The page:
CHARLOTTE, N.C. (WBTV) – If Kaylyn Hayes doesn’t pay her electric bill by Tuesday, the power at her home is scheduled to be shut off.
That’s just one of the many bills hanging over her head these days while her husband is preparing to deploy to the Middle East with the North Carolina National Guard.
Her husband left home in late June to prepare for his deployment along with thousands of other soldiers from the 30th Armored Brigade Combat Team.
Since being mobilized for deployment, Hayes said, she and other families in the unit have had to make do with infrequent pay checks and non-existent health insurance.
Hayes’ family has now gone without two paychecks in a row. She said she’s gotten nowhere calling staff in Raleigh to try and resolve the problem.
“I called and they were just complete—they didn’t care!” Hayes said.
She and dozens of other families took to social media to try and raise awareness of the ongoing problems and rally help from media outlets across the state in hopes that mounting public pressure would get bureaucrats to finally act.
“I don’t know what else to do,” she told WBTV. “I tried it the nice, civil way and I was just concerned with me but there are so many that don’t have anybody to say anything for them.”
The problems stems from a lag in the computer system as soldiers transfer from Guard status to active duty, where they are entitled to a full active duty paycheck and free medical benefits through insurance called TRICARE.
In a written statement, a spokesman for the NCNG, Lieutenant Colonel Matt DeVivo, blamed the persistent missing paychecks on the soldiers.
“It is up to the soldier to notify their chain of command that they have a pay issue. If that does not happen the length between pay checks grows,” DeVivo said. “Once the pay issue is identified the unit leadership gets state HQs involved and a pay inquiry ticket is submitted and in most cases the issue is resolves in less than 2 week (sic) for inquiry ticket.”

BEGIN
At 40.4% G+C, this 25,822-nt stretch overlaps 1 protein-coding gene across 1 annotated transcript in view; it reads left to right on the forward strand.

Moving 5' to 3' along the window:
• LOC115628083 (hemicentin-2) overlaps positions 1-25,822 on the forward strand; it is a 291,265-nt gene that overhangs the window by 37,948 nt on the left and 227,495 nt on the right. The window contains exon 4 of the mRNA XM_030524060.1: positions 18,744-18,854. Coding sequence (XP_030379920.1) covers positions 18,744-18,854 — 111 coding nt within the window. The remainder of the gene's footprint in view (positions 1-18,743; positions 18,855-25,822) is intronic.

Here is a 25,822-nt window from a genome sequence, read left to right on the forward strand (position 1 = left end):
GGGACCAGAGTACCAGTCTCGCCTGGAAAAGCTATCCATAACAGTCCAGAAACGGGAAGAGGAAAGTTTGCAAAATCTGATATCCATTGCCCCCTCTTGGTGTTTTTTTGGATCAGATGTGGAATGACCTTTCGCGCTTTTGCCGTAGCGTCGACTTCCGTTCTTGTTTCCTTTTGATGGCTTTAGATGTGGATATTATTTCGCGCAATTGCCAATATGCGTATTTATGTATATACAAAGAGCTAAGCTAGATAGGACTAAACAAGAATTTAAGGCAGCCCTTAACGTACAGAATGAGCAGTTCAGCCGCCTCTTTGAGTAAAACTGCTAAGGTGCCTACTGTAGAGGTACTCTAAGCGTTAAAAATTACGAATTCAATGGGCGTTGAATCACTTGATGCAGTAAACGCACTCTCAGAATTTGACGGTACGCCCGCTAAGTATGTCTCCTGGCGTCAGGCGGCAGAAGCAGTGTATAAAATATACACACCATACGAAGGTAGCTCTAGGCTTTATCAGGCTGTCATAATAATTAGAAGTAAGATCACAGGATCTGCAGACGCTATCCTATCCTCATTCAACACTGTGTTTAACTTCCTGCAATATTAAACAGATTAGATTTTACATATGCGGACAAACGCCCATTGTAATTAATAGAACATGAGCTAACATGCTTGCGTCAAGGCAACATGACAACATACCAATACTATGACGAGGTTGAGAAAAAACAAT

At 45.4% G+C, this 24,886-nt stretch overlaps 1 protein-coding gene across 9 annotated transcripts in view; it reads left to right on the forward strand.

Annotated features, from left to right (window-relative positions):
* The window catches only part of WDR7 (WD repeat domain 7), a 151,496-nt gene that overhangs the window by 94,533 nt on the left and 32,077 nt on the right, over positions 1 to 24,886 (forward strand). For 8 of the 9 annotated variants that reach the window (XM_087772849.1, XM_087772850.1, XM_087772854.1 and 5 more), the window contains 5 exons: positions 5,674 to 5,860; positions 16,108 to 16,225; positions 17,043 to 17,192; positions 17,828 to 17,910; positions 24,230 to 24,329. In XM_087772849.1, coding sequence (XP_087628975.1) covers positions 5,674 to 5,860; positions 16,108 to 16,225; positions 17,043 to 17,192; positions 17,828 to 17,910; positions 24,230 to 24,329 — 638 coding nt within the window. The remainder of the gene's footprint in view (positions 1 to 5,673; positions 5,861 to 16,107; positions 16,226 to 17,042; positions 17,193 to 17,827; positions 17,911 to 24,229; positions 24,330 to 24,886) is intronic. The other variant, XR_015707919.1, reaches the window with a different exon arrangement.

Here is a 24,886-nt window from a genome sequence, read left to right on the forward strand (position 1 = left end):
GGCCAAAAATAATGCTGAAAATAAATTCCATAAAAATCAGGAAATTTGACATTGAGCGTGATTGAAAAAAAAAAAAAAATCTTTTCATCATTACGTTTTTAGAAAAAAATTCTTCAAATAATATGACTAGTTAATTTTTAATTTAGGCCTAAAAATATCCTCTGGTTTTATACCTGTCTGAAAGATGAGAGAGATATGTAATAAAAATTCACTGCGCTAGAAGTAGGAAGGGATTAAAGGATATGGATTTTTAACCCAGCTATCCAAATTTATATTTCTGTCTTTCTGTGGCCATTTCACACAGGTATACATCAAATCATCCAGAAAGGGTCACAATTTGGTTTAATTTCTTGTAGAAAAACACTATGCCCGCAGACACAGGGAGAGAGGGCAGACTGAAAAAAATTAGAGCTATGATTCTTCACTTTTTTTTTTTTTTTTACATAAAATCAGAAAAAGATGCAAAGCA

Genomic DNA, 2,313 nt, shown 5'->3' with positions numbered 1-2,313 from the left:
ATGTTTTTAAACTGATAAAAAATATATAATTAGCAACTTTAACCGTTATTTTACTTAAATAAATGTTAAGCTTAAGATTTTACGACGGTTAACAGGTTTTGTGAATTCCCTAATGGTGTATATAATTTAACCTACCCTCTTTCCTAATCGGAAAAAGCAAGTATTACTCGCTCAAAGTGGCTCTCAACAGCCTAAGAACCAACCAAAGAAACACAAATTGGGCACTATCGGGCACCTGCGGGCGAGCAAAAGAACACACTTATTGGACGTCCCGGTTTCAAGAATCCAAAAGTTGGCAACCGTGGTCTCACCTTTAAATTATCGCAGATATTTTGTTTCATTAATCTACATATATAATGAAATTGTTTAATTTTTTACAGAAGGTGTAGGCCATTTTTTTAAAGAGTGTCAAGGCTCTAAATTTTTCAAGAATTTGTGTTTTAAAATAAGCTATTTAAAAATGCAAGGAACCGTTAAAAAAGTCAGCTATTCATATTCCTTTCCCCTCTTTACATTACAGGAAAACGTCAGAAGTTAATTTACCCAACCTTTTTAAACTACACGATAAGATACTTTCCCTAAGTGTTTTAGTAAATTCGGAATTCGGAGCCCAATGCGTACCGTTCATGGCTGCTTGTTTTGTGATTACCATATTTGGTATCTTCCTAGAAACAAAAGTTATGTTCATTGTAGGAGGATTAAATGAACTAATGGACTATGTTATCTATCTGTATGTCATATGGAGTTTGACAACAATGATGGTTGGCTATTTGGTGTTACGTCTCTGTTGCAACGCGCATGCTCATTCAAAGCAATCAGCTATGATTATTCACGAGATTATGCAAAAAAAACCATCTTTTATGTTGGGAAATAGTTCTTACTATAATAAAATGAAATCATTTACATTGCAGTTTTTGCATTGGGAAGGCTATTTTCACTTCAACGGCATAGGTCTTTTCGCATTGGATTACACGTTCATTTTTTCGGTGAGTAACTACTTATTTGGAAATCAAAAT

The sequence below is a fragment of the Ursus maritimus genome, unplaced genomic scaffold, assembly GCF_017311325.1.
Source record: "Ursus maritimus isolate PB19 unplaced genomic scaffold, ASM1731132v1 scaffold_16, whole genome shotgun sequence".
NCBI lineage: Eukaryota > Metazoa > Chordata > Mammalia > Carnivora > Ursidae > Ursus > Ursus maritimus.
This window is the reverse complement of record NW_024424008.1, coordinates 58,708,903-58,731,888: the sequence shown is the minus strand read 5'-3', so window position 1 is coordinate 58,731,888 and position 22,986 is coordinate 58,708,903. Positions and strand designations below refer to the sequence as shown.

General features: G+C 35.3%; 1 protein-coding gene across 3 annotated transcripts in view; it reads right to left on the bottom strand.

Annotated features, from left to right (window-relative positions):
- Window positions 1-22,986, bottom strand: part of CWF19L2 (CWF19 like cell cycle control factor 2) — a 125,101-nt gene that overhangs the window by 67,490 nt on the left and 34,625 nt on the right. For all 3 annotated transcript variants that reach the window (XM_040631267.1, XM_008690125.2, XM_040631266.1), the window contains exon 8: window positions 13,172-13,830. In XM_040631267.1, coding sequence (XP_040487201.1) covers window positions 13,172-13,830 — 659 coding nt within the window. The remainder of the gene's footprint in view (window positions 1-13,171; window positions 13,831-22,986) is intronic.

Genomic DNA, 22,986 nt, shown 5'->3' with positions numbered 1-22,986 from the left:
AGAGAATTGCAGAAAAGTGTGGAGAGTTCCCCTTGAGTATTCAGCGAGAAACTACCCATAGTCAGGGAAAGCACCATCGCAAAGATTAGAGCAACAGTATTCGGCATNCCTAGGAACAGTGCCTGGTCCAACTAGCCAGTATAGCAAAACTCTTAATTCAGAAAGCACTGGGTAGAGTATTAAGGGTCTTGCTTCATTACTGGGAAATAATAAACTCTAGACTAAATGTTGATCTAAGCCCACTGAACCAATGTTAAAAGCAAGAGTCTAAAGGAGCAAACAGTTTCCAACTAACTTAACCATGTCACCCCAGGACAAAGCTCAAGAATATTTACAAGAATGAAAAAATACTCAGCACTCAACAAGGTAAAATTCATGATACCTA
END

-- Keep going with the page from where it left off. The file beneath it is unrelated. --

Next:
On Monday, Hayes said her family had missed their second paycheck, her husband’s pay packet had been lost and the staff that could help process her family’s income—with whom she had previously spoken—were not in the office on Monday for the holiday.
“If they owe you money, you don’t get it,” she said.
In addition to paychecks, 30th ABCT soldiers have also been unable to access their health insurance.
Soldiers who previously paid for TRICARE because of their Guard status are now eligible for free insurance during their active duty service.
But, Hayes said, a delay in switching the soldiers to active duty status in the computer has meant families have been unable to access any insurance, including the old plans they paid for.
Hayes provided messages that have been sent amongst 30th ABCT families regarding the ongoing hardship caused by not having insurance.
“I got denied an appointment with by OB/GYN for a follow up, even when I offered to bring his orders. I also can’t pay for an MRI out of pocket,” one woman said in a message Hayes shared with WBTV.
In another message, a woman said she didn’t have access to health insurance even as she gave birth to a child.
In his statement, DeVivo disputed the assertion that families had lost healthcare coverage.
“Soldiers and families never lost health care they are all covered,” he said.
“The problem is the system of record shows many to be ineligible,” DeVivo said. This too is a result of mobilization transitioning from a Guard status to active duty and the multiple personnel systems that have to be processed to validate eligibility. The eligibility process doesn’t begin until the first day soldiers are on active duty.”